local sessions = module:shared("/*/notify/sessions");
```

There is no way to set a shared table, an empty table is created
automatically for the first module to access it. Shared tables are
automatically released when no loaded modules are using them.

## module:context(host) {#modulecontext_host}

Produces a fake API context for a given host (or global). E.g.
`module:context("*"):get_option("foo")` to get global options.

# Service discovery {#service_discovery}

## module:add\_feature(var) {#moduleadd_feature_var}

Adds a [XEP-0030: Service
Discovery](http://xmpp.org/extensions/xep-0030.html) feature to the
current host.

This is to signal to a client that Prosody supports a certain XMPP
extension, for example. These features are usually given in the
\"Discovering support\" section of the relevant XEPs. A full list of all
official features in specs published by the XSF can be found at [XSF
Registrar: Service Discovery
Features](http://xmpp.org/registrar/disco-features.html).

If making your own extension, use a URL of a site that you own. e.g. for
Prosody we use URLs of the form http://prosody.im/protocol/\* .

## module:add\_identity(category, type, name) {#moduleadd_identity_category_type_name}

Adds a [XEP-0030: Service
Discovery](http://xmpp.org/extensions/xep-0030.html) identity to the
current host. Identities are similar to features, but rather than
telling clients what the host *supports* it says what the host *is*.
XEPs inform you when a host needs to have a certain identity. A full
list of all official identities published by the XSF can be found at
[XSF Registrar: Service Discovery
Categories](http://xmpp.org/registrar/disco-categories.html).

## module:add\_extension(data) {#moduleadd_extension_data}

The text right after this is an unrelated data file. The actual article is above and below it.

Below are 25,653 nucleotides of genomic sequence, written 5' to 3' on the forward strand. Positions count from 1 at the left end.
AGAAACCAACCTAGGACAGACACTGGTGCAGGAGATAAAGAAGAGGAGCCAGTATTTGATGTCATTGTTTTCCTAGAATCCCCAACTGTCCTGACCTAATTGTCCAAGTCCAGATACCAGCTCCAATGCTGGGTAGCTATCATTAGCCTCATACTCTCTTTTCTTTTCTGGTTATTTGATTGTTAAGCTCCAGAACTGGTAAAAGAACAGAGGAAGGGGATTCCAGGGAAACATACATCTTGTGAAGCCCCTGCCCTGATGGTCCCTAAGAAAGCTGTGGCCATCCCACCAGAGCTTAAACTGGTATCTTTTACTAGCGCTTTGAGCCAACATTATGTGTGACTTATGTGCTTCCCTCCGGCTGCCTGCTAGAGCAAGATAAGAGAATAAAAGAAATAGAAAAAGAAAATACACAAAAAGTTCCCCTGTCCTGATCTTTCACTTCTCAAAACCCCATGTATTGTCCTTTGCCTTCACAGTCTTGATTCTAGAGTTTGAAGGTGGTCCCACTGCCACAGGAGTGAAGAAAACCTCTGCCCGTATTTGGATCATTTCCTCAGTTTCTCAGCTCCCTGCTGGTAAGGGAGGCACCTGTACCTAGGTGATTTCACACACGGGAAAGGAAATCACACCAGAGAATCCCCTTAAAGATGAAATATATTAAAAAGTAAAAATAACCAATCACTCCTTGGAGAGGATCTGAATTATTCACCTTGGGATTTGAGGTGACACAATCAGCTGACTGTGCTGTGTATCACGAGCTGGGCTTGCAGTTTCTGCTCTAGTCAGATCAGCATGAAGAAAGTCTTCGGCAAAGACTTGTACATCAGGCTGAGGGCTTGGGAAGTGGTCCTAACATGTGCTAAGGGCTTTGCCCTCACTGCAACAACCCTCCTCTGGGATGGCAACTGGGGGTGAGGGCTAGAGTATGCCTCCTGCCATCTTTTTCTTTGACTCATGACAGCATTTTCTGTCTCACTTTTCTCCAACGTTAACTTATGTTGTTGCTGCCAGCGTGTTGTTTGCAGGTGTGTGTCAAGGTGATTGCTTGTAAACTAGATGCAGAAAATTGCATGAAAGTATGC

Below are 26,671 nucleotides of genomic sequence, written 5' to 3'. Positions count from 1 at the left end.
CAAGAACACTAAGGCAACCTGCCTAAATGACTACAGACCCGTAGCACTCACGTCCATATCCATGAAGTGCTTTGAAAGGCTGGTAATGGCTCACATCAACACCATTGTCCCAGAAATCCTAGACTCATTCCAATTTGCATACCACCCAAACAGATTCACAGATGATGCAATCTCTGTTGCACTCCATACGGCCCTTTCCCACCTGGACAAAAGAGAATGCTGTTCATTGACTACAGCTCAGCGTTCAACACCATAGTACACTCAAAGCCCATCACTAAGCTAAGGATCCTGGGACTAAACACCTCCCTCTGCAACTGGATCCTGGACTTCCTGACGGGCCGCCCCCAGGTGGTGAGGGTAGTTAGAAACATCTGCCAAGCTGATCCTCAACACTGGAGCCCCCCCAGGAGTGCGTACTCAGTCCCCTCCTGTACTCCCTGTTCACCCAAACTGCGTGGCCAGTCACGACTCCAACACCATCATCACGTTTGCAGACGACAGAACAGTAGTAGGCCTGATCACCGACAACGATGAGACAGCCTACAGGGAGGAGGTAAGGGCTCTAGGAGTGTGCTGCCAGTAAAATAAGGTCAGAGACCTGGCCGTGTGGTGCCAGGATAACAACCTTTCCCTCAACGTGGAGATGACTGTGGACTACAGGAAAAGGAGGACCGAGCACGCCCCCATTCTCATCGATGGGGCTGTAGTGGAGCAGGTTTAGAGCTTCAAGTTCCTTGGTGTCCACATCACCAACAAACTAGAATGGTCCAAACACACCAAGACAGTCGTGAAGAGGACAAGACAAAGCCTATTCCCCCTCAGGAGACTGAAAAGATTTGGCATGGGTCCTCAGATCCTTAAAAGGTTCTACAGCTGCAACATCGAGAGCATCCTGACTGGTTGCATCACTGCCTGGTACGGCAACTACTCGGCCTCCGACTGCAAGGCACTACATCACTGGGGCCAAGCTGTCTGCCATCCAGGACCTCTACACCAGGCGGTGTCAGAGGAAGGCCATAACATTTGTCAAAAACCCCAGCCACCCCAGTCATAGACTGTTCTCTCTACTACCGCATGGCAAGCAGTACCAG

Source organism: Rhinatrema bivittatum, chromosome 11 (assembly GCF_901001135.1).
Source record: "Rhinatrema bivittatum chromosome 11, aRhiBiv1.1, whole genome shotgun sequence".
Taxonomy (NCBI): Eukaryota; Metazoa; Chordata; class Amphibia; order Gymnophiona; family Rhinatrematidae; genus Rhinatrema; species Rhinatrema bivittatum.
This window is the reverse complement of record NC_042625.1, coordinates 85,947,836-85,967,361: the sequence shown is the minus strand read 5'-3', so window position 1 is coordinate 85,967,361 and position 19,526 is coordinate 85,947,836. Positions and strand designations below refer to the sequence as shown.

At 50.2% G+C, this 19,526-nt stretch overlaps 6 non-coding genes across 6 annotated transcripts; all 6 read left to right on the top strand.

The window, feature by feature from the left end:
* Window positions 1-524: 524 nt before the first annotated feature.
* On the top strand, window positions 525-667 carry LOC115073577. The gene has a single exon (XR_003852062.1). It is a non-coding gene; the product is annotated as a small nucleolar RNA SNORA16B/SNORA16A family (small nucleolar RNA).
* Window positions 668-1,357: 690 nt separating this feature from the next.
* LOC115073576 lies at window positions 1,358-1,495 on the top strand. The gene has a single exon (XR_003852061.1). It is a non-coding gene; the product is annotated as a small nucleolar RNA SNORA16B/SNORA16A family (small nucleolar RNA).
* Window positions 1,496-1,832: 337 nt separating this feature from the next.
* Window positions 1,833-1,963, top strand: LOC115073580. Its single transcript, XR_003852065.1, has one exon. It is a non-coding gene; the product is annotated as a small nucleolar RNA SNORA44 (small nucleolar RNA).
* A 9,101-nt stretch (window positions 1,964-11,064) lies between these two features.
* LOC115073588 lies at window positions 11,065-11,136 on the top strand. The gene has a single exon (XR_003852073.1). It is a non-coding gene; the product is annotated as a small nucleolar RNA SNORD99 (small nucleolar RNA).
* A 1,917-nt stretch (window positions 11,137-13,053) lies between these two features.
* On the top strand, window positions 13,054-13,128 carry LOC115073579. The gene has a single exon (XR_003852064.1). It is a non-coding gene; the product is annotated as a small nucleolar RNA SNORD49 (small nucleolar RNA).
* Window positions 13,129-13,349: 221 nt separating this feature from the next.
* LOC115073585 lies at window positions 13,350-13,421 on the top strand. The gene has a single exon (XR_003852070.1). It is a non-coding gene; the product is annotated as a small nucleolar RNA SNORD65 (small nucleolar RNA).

Adds a [XEP-0128: Service Discovery
Extensions](http://xmpp.org/extensions/xep-0128.html) object to the
current host. This must be a util.stanza object in the correct format.
See the XEP for further details.

# Publishing items {#publishing_items}

## module:add\_item(array\_name, item) {#moduleadd_item_array_name_item}

Every host supports generic arrays of different kinds, to allow modules
to add things like disco features and other data. Added items are
automatically removed from the array on unload.

This method adds \'item\' to the array with the given \'array\_name\'
and fires \"item-added/\<key\>\" on the current host.

## module:remove\_item(array\_name, value) {#moduleremove_item_array_name_value}

Remove the given value from the array and fires \"item-removed/\<key\>\"
on the current host.

## module:handle\_items(array\_name, add\_handler, remove\_handler, handle\_existing) {#modulehandle_items_array_name_add_handler_remove_handler_handle_existing}

A convenience function for modules that want to watch for item adds and
removes on a host.

Simply specify a handler to receive the item-added event, and one to
received the item-removed. event. By default the \'add\_handler\' will
also be called for any items that were added prior to this function